Noisy bars

The bar was so dead that we decided to adjourn to the new bar I wrote about the other day, near to the Pong market. This turned out to be a livelier watering hole; actually a bit too lively for me. We met up with another of my old drinking mates but I had trouble in joining in the conversation as the management had decided to turn the TV’s up excruciatingly loud , as they were showing a live boxing match from the USA on Pay Per View. After 30 minutes of shouting to make myself heard, I gave up the unequal struggle and drove back home. I guess if you are getting drunk, it is much easier to hold a conversation with loud background noise, but for me, it proved impossible. One of my pet hates – bars so noisy you can’t hear yourself think!

The Brontës

My efforts to start reading again have met with mixed success. I recently completed what can only be described as a trashy 21st century novel that a friend had given me for my birthday back in 2006, and last night I thankfully returned to my favourite literary period  – the nineteenth century.

I am a huge fan of Jane Austen and the Brontë sisters.  I read Emily Brontë’s classic Wuthering Heights some years back and have also read Charlotte Brontë’s Jane Eyre, both of which have been the subject of many large and small screen adaptations. To my knowledge, Charlotte Brontë’s Villette, the last of her published novels, (1853), has never been adapted for the screen and last night I commenced reading it, so no doubt the reason for this lack of movie producer’s interest will become clear in due course. It was such a pleasure to read a book which uses the English language in a way that I can only dream about and I know I am going to savour this little treasure immensely. It is humbling to think that such masterpieces were written without the modern day aids of word processors and such was the chauvinistic state of society in the nineteenth century that the Brontë sisters had to originally publish their novels using male pseudonyms to ensure their acceptance by the reading public.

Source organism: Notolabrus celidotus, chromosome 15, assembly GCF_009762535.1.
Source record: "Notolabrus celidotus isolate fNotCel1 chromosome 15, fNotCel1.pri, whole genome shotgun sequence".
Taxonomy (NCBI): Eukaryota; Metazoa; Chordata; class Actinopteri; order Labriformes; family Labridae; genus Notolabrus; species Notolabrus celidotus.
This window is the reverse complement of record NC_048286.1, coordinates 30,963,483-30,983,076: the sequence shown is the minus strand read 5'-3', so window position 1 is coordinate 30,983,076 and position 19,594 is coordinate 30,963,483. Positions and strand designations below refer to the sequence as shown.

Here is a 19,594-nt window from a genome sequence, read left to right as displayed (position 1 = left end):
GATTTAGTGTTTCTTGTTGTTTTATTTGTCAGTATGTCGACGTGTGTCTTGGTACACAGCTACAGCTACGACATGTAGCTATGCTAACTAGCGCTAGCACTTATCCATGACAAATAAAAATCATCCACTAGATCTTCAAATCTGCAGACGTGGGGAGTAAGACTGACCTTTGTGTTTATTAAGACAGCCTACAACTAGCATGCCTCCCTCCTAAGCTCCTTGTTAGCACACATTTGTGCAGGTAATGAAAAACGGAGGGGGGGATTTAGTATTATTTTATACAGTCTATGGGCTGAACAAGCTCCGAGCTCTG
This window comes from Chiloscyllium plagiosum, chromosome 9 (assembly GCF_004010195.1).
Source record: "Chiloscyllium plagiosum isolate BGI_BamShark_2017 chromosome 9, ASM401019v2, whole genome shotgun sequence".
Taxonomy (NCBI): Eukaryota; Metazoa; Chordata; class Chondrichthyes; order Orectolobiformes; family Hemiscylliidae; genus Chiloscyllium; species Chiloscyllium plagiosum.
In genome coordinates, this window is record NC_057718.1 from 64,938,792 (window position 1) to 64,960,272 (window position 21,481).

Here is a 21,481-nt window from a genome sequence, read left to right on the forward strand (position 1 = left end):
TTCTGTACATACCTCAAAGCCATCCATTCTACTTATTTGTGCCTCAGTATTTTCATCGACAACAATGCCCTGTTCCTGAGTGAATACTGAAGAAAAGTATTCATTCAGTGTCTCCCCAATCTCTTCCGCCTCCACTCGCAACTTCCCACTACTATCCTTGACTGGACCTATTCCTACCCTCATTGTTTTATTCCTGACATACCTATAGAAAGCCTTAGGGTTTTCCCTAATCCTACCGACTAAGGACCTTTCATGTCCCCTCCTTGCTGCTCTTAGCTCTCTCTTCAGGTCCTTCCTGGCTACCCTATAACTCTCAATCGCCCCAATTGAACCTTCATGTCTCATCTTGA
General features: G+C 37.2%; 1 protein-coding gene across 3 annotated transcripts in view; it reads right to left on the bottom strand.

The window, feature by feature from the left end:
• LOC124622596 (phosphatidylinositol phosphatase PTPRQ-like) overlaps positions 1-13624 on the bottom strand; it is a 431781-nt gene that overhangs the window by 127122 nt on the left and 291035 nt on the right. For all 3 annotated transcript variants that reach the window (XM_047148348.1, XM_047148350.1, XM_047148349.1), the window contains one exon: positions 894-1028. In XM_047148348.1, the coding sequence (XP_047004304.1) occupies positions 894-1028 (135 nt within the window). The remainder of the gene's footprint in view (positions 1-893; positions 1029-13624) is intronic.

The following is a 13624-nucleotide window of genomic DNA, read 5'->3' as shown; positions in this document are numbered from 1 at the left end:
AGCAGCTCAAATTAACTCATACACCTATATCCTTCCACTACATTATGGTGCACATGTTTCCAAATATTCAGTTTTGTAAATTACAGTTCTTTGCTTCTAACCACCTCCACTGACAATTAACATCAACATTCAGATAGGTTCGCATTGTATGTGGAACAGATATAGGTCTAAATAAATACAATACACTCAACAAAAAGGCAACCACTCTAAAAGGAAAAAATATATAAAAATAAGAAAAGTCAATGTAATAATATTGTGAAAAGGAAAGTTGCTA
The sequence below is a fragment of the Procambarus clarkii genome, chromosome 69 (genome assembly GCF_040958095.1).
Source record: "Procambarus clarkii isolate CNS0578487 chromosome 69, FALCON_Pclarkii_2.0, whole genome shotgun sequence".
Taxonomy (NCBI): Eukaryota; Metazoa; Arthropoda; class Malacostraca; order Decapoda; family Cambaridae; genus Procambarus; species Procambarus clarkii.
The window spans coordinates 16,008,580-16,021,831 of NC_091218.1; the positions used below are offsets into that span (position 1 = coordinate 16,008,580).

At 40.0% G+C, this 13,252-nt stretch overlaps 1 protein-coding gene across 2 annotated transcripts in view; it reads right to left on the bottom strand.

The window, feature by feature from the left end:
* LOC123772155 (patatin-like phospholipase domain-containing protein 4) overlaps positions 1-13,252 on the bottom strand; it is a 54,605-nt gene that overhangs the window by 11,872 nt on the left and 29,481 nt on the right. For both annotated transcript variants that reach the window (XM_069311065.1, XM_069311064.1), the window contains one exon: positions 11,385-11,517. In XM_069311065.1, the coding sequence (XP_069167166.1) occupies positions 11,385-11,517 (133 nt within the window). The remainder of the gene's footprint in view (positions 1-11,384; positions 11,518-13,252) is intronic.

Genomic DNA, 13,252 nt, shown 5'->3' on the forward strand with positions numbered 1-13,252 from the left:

Tragically, all three ‘writing ‘sisters, plus two more sisters who never made it to puberty, plus one brother, all died under the age of 40, due to such illnesses as Tuberculosis, Typhoid and even  the extreme effects of pregnancy induced  ‘morning sickness’. How times have changed!

The serial comma

On the subject of word processors, and grammar checks, it has long been my understanding that it is not good practice to insert a comma before the word ‘and’ in a sentence. Every time I have tried to do this, my Microsoft grammar check tells me to remove it, which I dutifully do and I have accepted for a long time that this is how it should be. Yet when I started to read ‘Villette’ last night, almost every paragraph contains sentences with commas inserted before the word ‘and’. So what is this all about? If Charlotte Brontë can insert commas in such a way – and she is a literary genius, and was accomplished English teacher to boot, then who I am, humble Mobi, to argue? In future, if I consider it appropriate, I too will once more start putting commas before my ands wherever I feel they assist the flow of a sentence. (Indeed, I have done it twice in this very paragraph).